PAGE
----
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on September 26, 2002
This is an unusual book. John Elder has written a book that blends the rhythms of life with the rhythms of nature.
Using Robert Frost's poem "Directive" as a springboard, Elder guides the reader through a series of year-long hikes that provide a rare glimpse into the writer soul, family and surroundings. His musings transport the reader from the glaciers that shaped his the plateau for the Village of Bristol, VT., the farmers who struggled and more often than not, failed to scratch a living from the rocky soil that surrounds his adopted home.
He carries us from broken china to Abenaki settlements, meditating on family relationships and deeper relationships with the land.
This is a beautiful example of nature writing, a work that draws a balance between the machinations of civilization and the beauties of wilderness. By inviting the reader to follow the last line of Frost's "Directive," to "Drink and be whole again beyond confusion.", Elder creates a sense of hope that Vermont's balance between nature and culture can speak to the rest of the nation.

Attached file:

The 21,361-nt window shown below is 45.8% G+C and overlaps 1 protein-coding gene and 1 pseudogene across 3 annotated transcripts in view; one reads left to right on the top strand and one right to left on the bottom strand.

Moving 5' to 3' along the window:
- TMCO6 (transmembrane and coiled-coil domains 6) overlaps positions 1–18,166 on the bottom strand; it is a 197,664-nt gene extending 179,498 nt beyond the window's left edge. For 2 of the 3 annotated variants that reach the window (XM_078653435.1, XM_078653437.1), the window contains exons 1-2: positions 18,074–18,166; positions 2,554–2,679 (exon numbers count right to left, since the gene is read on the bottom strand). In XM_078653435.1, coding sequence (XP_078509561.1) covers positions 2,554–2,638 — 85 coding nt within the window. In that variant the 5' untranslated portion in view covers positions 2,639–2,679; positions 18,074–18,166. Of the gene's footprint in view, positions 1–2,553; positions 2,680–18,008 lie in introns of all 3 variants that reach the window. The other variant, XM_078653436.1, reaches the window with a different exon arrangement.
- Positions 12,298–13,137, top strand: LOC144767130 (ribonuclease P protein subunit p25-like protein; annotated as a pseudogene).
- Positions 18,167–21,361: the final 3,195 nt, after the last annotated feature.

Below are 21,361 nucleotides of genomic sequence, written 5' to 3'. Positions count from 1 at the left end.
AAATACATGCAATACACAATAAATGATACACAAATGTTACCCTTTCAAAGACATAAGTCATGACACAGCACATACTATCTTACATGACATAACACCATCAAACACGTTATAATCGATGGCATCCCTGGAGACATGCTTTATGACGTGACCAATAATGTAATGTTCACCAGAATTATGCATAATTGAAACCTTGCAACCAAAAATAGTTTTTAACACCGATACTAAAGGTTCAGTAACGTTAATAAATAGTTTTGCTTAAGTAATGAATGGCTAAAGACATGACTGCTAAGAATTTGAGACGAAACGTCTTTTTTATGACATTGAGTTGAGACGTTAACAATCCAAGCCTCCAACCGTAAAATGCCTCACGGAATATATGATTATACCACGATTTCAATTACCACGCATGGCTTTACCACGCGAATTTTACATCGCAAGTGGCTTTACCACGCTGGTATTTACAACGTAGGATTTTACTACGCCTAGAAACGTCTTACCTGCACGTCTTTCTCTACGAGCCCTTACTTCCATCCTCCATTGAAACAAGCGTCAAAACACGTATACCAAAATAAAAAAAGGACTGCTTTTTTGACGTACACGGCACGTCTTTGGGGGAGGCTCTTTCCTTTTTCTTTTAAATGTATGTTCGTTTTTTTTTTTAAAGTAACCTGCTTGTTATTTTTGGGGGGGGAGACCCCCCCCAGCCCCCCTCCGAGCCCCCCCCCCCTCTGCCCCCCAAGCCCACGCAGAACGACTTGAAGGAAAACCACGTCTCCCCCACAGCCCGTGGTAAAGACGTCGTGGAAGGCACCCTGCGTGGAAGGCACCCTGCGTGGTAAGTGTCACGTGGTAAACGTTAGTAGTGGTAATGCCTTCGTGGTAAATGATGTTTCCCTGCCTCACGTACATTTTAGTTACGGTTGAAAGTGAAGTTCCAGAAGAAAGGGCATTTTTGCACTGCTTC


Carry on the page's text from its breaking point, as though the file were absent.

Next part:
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on October 30, 1998
I have read many of the reviews of Reading the Mountains of Home--both before and after I studied the book itself--in various magazines and newspapers, and, while many of them summarize accurately and manage to convey fairly clearly its complex and compelling structures, the musical grace of the sentences, the unique of John Elder's vision about the interlinking of language and place and time and family, of Robert Frost's "Directive" and of the concept of wilderness in America. There is a sense also in which he has taken nature writing--a broad genre forever in evolution--and brought it to new heights through this creative interweaving.
But what I notice most is the book's quiet heroism. By this I mean simply that the author exhibits the courage to put all of his deepest convictions, his most strongly held beliefs, the raw stuff of his very life in a place for all to see. One does not see this very often in books. We need more writers like John Elder. We need people like John Elder, people who have the courage to write from the deepest parts of themselves for the greater good of all of us and the larger home we call earth. If there were six stars I would give it six stars.
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on July 25, 1998
I learned much about New England from this fine book -- and about Robert Frost.
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